In fact, the President came right back this morning and emphasized the progress that has been made in the manufacturing sector, chiefly the auto industry, furthering the notion that government intervention not only works (wherein the taxpayers got their money back), but that in temporary instances governments are able to add a unique perspective that supposedly self-reliant companies can actually benefit from during financial calamities.  Governments can help (see Thing #12) more than the free-marketeers are willing to admit.  Here's what President Obama had to say this morning:

Romney's second assertion that he would cap federal spending at 20% of GDP and finally (finally!) balance the budget is almost more absurd than the previous assertion, making him almost look nescient in comparison to Paul Ryan and his broken budgetary blunder.  Moderate conservative blogger Andrew Sullivan of The Dish sums this assertion up thusly:

I presume Romney intends a balanced budget within his maximum term of office. That is a staggering goal, give the structural forces propelling the debt. It's way more draconian than the Ryan plan, which won't deliver a balanced budget for more than a decade. So what would he cut? Given his pledge to abolish all the cost-controls in the ACA, how does he propose to reform Medicare? How much would he cut from defense? Which taxes would he raise? By not even suggesting a single specific to reach a truly radical goal, the pledge is basically meaningless.
So what does this all mean for those conservatives who've set their gaze upon 2012?  From what I can tell, thus far, it pretty much means that they're all fucked.  I'll explain.  And by the way, it's WAAAAYY too way early to tell what they hell is going on with 2012 polling, but currently it looks like this, via Gallup May 26th 2011:

What this polling tells me is that while it's too early to consider anyone an outright front-runner, it does speak to some potentially crazy permutations.  Let's say that someone more conservative like Herman Cain or more likely Sarah Palin or Michelle Bachmann (if they ever enter the race as expected) actually wins an early GOP primary in say South Carolina, New Hampshire or Iowa (all very possibly states for them to win).  This should actually help Romney, the slowly ascending Pawlenty or even the already anointed dark horse Jon Huntsman.  The GOP's more moderate candidates would actually stand to benefit from an early uber-conservative win(s) because the historically moderate and monied GOP base will freak out and run into the arms of it's more moderate candidates.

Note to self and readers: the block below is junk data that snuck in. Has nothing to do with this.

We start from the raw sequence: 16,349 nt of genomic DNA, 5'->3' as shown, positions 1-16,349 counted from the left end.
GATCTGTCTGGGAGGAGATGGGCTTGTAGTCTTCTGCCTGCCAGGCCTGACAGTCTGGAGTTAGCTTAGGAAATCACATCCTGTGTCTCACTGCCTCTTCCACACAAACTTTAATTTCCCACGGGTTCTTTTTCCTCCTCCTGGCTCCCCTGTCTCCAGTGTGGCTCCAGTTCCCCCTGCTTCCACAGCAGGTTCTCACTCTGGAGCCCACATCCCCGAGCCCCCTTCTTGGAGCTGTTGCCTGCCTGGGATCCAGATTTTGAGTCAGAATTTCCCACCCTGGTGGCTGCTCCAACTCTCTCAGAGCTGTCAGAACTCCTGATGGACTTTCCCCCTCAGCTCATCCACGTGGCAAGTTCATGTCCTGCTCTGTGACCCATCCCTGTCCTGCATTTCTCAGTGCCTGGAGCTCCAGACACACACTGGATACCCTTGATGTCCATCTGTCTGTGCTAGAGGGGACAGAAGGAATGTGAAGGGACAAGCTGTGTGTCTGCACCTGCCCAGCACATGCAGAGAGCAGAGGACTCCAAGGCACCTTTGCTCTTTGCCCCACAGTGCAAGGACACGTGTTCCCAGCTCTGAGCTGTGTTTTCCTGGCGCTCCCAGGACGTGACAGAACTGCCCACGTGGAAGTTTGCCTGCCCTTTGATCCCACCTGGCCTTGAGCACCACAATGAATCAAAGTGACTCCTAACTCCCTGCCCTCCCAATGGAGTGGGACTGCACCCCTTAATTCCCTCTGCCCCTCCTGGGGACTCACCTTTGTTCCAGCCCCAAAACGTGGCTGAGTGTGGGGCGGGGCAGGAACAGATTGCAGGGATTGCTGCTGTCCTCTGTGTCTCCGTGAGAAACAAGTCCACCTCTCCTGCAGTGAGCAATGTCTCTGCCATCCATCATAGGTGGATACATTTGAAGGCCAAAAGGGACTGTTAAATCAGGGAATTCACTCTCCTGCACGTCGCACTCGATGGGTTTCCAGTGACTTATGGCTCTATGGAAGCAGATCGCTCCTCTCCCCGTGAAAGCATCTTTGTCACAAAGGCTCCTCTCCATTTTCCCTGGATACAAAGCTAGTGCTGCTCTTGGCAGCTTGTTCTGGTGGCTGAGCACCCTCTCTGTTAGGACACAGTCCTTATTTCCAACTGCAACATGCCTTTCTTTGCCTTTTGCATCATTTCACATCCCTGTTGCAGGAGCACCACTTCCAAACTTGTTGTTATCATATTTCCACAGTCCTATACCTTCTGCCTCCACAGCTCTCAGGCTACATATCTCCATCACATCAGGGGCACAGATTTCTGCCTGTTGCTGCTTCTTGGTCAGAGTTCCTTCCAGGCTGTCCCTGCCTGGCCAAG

At the same time, said moderate candidates will overreact, kowtowing to those leaning toward the extreme fringes, thus subverting future attempts to recapture the middle when the primary season has concluded.  My point here is that even if a fringe candidate is nominated, they're screwed because independents will either shift to Obama or a non-factor like Paul.  For a moderate to win, they'll have to subvert their own self-interested moderate disposition to earn it, becoming temporarily radical enough to get the nomination, thus alienating themselves from moderate voters in the general election (again, see John McCain's folly).

In the end, especially amidst today's information seeking populace, even Fox News is exposing liars like Romney and will eventually become critical of even their former employees like Palin and Newt.  While a lot of bullshit can be slung in the interim, our elections focus most, as they should, on "what have you done or what experience do you have to prove your assertions?" Simultaneously, history has proven that incumbent candidates, especially those with both economic and militaristic successes, have a much greater chance at reclaiming the presidency.

Unless our economy takes a huge tumble between now and November 2012, something I don't see happening, the presidency will be nearly impossible for the GOP to capture. Unless they can prove to the American people that they possess actual means by which to improve the state of our country (something that may not even be in question 15 months from now), not more false assertions and broken promises, I see no reason to believe any of the bloviations we'll be subjected to for the next 18 months.  What a long, strange, lying trip it will be...